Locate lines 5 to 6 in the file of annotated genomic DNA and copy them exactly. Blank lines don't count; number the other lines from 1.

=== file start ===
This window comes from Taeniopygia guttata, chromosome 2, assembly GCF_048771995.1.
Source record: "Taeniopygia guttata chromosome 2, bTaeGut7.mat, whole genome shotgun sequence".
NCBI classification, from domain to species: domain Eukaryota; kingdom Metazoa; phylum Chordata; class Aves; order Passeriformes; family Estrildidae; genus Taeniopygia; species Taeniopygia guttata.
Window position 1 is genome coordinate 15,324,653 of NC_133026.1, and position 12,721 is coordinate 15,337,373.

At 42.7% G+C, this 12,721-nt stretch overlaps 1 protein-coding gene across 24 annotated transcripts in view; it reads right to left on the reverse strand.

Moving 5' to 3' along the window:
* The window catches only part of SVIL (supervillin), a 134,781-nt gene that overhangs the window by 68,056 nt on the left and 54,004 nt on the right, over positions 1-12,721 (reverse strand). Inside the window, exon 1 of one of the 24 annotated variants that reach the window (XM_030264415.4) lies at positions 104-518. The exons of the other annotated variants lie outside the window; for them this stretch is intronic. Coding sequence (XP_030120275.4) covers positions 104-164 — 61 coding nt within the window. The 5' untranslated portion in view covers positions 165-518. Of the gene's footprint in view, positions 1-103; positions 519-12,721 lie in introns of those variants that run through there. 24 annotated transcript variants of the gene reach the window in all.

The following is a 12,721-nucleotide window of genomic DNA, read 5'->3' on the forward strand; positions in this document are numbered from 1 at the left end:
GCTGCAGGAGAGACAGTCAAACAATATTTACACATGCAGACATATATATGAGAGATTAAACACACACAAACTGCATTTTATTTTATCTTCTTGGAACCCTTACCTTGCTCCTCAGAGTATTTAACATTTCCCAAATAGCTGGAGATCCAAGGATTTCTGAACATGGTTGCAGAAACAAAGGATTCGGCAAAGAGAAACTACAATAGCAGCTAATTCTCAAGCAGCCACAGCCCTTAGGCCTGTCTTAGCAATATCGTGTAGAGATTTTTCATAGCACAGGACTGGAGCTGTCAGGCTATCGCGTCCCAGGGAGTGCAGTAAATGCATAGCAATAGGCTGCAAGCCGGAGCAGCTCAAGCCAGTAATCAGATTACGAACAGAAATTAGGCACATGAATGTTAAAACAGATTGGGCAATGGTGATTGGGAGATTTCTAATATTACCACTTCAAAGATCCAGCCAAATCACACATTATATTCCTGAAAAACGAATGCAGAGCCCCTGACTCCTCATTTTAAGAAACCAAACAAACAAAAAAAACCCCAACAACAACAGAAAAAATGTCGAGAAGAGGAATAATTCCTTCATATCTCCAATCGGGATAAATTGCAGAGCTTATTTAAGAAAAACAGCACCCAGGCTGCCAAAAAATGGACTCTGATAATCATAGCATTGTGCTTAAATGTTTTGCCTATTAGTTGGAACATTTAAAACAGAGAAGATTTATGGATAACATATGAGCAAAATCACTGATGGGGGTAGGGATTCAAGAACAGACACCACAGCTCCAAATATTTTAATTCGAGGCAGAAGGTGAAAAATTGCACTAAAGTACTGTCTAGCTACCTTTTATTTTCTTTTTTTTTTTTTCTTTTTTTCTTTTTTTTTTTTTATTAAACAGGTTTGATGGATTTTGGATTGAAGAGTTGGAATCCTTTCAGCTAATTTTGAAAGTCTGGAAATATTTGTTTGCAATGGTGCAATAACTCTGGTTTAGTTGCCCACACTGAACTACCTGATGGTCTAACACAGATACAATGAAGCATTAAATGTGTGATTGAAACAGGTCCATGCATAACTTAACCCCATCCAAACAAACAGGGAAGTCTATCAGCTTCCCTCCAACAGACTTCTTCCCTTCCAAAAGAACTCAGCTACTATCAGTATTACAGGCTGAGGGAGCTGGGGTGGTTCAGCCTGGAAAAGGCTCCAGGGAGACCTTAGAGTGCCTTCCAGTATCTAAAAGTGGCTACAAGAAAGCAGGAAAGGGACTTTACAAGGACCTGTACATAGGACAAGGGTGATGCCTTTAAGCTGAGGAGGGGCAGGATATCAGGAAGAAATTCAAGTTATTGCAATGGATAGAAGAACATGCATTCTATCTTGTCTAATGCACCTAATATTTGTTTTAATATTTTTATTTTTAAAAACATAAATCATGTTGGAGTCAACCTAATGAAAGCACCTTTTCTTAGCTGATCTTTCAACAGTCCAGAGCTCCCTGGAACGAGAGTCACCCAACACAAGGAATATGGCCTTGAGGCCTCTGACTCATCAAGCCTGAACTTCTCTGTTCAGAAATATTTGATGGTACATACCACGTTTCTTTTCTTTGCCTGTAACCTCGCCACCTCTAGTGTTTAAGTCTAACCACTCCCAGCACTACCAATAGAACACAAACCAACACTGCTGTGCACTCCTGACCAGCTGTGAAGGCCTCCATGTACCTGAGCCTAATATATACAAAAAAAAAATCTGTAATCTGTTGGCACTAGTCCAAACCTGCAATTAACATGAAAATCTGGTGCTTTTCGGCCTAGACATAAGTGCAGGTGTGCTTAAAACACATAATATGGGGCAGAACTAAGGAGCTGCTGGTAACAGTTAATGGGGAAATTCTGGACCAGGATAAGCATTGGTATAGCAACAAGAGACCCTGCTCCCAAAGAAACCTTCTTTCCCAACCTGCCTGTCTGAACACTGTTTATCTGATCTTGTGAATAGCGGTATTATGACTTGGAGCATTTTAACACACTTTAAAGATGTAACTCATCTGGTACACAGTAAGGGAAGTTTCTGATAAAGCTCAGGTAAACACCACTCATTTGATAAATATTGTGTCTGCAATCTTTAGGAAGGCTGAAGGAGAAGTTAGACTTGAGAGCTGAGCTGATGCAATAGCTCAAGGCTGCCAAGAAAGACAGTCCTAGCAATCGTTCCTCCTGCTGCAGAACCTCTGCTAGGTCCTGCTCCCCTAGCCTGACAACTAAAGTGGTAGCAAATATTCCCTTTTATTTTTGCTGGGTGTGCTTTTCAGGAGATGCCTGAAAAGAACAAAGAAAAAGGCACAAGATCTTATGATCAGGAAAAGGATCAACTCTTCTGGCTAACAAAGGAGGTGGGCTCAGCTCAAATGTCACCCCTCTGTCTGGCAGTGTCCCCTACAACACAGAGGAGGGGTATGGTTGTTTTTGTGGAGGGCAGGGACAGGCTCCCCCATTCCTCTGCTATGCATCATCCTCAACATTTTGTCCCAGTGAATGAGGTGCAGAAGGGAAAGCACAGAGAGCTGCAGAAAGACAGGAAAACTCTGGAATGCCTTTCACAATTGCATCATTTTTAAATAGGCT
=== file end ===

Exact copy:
At 42.7% G+C, this 12,721-nt stretch overlaps 1 protein-coding gene across 24 annotated transcripts in view; it reads right to left on the reverse strand.

Moving 5' to 3' along the window: